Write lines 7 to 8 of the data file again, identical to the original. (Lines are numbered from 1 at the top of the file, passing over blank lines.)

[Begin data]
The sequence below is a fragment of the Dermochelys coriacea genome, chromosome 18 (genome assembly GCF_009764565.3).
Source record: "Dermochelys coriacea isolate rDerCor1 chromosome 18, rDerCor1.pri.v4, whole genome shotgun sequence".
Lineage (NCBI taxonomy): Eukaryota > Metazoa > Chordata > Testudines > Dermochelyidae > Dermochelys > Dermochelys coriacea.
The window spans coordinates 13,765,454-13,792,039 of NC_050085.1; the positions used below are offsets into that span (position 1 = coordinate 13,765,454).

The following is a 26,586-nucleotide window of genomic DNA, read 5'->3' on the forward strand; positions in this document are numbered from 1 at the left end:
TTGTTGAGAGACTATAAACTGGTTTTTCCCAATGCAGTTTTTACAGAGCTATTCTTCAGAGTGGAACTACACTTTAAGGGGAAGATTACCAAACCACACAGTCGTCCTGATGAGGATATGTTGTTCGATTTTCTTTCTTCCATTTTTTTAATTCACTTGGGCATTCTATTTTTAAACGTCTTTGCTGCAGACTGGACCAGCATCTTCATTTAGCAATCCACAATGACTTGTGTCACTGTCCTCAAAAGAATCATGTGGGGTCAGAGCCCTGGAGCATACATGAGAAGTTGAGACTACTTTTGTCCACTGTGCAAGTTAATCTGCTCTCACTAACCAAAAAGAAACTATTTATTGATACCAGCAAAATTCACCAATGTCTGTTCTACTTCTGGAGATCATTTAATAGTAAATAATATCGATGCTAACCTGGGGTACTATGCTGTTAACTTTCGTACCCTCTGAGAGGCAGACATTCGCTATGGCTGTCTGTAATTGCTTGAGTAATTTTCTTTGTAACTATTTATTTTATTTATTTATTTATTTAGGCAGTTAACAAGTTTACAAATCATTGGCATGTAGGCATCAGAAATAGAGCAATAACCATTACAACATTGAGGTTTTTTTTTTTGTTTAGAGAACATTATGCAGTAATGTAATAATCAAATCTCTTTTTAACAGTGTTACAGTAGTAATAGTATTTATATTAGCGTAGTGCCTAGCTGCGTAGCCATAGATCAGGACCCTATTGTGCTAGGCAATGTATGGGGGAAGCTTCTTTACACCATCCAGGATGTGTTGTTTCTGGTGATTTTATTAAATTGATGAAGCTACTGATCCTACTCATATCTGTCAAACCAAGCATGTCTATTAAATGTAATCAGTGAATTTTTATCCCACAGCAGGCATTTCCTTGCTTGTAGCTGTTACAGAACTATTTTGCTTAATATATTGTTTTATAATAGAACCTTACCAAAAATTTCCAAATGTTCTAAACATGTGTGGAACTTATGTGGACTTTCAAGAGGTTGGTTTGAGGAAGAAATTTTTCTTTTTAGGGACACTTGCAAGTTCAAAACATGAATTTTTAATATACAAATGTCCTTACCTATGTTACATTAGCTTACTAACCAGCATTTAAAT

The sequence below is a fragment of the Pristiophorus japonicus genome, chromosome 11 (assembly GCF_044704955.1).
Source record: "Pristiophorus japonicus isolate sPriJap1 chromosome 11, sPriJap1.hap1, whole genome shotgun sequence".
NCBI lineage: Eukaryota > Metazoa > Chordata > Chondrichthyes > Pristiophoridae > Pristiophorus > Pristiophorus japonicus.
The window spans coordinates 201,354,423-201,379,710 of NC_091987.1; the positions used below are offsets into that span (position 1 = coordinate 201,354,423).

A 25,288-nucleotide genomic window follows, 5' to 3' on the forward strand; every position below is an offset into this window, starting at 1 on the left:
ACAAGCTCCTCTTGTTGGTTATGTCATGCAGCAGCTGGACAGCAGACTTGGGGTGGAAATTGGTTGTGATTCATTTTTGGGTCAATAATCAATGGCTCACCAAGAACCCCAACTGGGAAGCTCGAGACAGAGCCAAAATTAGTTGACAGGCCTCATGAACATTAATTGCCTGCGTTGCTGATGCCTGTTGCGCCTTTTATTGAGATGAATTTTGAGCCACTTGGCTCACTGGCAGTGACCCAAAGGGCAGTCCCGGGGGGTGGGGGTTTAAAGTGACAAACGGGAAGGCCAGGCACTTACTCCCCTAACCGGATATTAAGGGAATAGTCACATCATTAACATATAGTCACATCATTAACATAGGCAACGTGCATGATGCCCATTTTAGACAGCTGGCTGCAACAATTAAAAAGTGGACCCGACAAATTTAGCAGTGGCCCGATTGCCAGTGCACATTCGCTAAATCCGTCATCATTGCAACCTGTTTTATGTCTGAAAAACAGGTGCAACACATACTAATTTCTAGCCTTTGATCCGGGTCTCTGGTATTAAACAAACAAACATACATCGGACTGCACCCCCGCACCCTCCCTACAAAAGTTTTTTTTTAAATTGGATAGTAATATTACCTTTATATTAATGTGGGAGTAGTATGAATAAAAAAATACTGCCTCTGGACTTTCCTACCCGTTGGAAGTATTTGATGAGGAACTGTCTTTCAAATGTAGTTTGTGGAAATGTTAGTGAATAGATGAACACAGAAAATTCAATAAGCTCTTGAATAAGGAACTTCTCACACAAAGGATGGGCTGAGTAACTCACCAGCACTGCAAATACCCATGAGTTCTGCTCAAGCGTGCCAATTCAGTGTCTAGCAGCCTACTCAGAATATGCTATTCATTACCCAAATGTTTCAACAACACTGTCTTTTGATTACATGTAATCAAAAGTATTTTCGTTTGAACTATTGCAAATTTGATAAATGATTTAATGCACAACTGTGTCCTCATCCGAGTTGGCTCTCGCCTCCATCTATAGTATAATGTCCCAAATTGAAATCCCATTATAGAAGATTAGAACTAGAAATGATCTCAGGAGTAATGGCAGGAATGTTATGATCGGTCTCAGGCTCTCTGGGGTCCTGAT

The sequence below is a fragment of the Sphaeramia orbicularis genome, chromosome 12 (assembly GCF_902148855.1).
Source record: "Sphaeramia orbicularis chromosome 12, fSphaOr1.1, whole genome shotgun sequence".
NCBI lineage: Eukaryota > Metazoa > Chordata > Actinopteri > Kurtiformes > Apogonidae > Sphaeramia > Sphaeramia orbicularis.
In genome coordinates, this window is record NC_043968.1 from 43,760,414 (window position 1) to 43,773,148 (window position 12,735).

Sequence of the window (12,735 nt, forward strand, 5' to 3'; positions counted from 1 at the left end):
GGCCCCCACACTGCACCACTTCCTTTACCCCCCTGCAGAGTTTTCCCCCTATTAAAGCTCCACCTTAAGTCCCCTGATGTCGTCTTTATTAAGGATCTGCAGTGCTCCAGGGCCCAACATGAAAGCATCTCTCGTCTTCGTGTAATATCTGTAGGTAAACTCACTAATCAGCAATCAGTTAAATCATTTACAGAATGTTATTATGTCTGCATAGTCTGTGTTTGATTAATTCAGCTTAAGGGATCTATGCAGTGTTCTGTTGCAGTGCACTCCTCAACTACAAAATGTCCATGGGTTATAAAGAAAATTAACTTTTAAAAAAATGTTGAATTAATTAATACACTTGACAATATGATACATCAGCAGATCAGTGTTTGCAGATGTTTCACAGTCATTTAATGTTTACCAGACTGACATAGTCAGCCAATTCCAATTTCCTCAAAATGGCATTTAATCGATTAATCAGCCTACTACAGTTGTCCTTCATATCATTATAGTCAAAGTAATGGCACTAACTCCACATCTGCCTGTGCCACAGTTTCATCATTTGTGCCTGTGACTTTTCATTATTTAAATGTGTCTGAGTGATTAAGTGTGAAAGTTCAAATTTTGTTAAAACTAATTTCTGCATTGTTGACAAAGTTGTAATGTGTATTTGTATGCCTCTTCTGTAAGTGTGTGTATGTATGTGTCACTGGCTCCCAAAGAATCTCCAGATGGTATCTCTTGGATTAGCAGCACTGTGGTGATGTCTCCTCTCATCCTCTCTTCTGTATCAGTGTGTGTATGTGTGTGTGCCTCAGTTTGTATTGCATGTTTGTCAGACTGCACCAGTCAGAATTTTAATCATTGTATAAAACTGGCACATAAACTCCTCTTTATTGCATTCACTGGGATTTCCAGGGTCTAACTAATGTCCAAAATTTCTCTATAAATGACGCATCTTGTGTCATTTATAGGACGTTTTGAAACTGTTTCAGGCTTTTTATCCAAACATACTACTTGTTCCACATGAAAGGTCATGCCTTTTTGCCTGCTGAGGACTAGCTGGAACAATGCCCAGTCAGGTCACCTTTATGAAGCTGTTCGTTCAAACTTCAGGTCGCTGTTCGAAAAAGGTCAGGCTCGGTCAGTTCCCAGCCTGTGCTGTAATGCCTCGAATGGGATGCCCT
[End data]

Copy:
The sequence below is a fragment of the Pristiophorus japonicus genome, chromosome 11 (assembly GCF_044704955.1).
Source record: "Pristiophorus japonicus isolate sPriJap1 chromosome 11, sPriJap1.hap1, whole genome shotgun sequence".